The plans call for a fighter-sized, probably unmanned testbed aircraft which is thought likely to burn fairly ordinary hydrocarbon fuel in turbo/ram jets based on the same kind of technology as the late, great Mach-3.5 SR71 “Blackbird” spyplane of Cold War fame. Reliable sources suggest that speeds of Mach 6 plus could be on the cards this time. That would normally be into hydrogen scramjet territory, but some researchers think that heavier fuel can be burnt practically in a supersonic airflow. Others reckon that intake air could be slowed using magnetohydrodynamics, and the energy put back in downstream of the combustion chamber.

The funding figures were reported by Inside Defense (subscription only). Wired magazine, which originally confirmed the Blackswift plans, has details too.

Bad news, this, for those who contend that America has been operating a top-secret hypersonic SR71 replacement all along. If the legendary “Aurora” really exists, Blackswift is shaping up to be the most expensive and elaborate disinformation ploy ever.

Poor Haitians resort to eating dirt

The hand of a woman is covered in mud as she makes mud cookies on the roof of Fort Dimanche, once a prison, in Port-au-Prince, Friday, Nov. 30, 2007. Rising prices and food shortages threaten the nation’s fragile stability, and the mud cookies, made of dirt, salt and vegetable shortening, are one of very few options the poorest people have to stave off hunger. (AP Photo/Ariana Cubillos)

Associated Press | Jan 29, 2008

By JONATHAN M. KATZ

PORT-AU-PRINCE, Haiti – It was lunchtime in one of Haiti’s worst slums, and Charlene Dumas was eating mud. With food prices rising, Haiti’s poorest can’t afford even a daily plate of rice, and some take desperate measures to fill their bellies. Charlene, 16 with a 1-month-old son, has come to rely on a traditional Haitian remedy for hunger pangs: cookies made of dried yellow dirt from the country’s central plateau.

The mud has long been prized by pregnant women and children here as an antacid and source of calcium. But in places like Cite Soleil, the oceanside slum where Charlene shares a two-room house with her baby, five siblings and two unemployed parents, cookies made of dirt, salt and vegetable shortening have become a regular meal.

“When my mother does not cook anything, I have to eat them three times a day,” Charlene said. Her baby, named Woodson, lay still across her lap, looking even thinner than the slim 6 pounds 3 ounces he weighed at birth.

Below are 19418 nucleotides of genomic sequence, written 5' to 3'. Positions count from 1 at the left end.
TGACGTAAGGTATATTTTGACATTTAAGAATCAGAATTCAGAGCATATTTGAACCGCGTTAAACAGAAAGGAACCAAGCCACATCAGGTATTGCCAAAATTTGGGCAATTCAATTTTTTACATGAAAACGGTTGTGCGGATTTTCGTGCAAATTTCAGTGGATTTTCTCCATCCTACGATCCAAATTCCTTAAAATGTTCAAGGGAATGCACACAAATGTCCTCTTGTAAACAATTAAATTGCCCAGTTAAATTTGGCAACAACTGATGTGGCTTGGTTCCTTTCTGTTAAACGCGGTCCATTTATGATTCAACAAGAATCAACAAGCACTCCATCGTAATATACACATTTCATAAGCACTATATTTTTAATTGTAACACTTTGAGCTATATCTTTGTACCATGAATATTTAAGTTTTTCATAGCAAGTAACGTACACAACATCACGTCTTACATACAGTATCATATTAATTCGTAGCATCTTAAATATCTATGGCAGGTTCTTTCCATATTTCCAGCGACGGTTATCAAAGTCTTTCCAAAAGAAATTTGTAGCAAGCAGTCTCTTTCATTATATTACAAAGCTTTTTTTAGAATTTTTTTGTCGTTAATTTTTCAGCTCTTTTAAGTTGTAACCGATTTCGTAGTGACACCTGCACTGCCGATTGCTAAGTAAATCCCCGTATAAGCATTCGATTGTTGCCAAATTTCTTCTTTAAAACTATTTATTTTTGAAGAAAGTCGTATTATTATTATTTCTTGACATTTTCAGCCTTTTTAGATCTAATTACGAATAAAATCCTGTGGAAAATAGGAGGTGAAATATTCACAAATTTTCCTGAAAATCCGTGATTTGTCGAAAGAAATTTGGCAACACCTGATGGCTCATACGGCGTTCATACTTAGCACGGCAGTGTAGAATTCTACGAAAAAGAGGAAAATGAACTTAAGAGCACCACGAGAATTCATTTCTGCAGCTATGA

Though she likes their buttery, salty taste, Charlene said the cookies also give her stomach pains. “When I nurse, the baby sometimes seems colicky too,” she said.

Food prices around the world have spiked because of higher oil prices, needed for fertilizer, irrigation and transportation. Prices for basic ingredients such as corn and wheat are also up sharply, and the increasing global demand for biofuels is pressuring food markets as well.

The problem is particularly dire in the Caribbean, where island nations depend on imports and food prices are up 40 percent in places.

The global price hikes, together with floods and crop damage from the 2007 hurricane season, prompted the U.N. Food and Agriculture Agency to declare states of emergency in Haiti and several other Caribbean countries. Caribbean leaders held an emergency summit in December to discuss cutting food taxes and creating large regional farms to reduce dependence on imports.

At the market in the La Saline slum, two cups of rice now sell for 60 cents, up 10 cents from December and 50 percent from a year ago. Beans, condensed milk and fruit have gone up at a similar rate, and even the price of the edible clay has risen over the past year by almost $1.50. Dirt to make 100 cookies now costs $5, the cookie makers say.

Still, at about 5 cents apiece, the cookies are a bargain compared to food staples. About 80 percent of people in Haiti live on less than $2 a day and a tiny elite controls the economy.

Merchants truck the dirt from the central town of Hinche to the La Saline market, a maze of tables of vegetables and meat swarming with flies. Women buy the dirt, then process it into mud cookies in places such as Fort Dimanche, a nearby shanty town.

Carrying buckets of dirt and water up ladders to the roof of the former prison for which the slum is named, they strain out rocks and clumps on a sheet, and stir in shortening and salt. Then they pat the mixture into mud cookies and leave them to dry under the scorching sun.

The finished cookies are carried in buckets to markets or sold on the streets.

A reporter sampling a cookie found that it had a smooth consistency and sucked all the moisture out of the mouth as soon as it touched the tongue. For hours, an unpleasant taste of dirt lingered.

Assessments of the health effects are mixed. Dirt can contain deadly parasites or toxins, but can also strengthen the immunity of fetuses in the womb to certain diseases, said Gerald N. Callahan, an immunology professor at Colorado State University who has studied geophagy, the scientific name for dirt-eating.

Haitian doctors say depending on the cookies for sustenance risks malnutrition.

“Trust me, if I see someone eating those cookies, I will discourage it,” said Dr. Gabriel Thimothee, executive director of Haiti’s health ministry.

Marie Noel, 40, sells the cookies in a market to provide for her seven children. Her family also eats them.

“I’m hoping one day I’ll have enough food to eat, so I can stop eating these,” she said. “I know it’s not good for me.”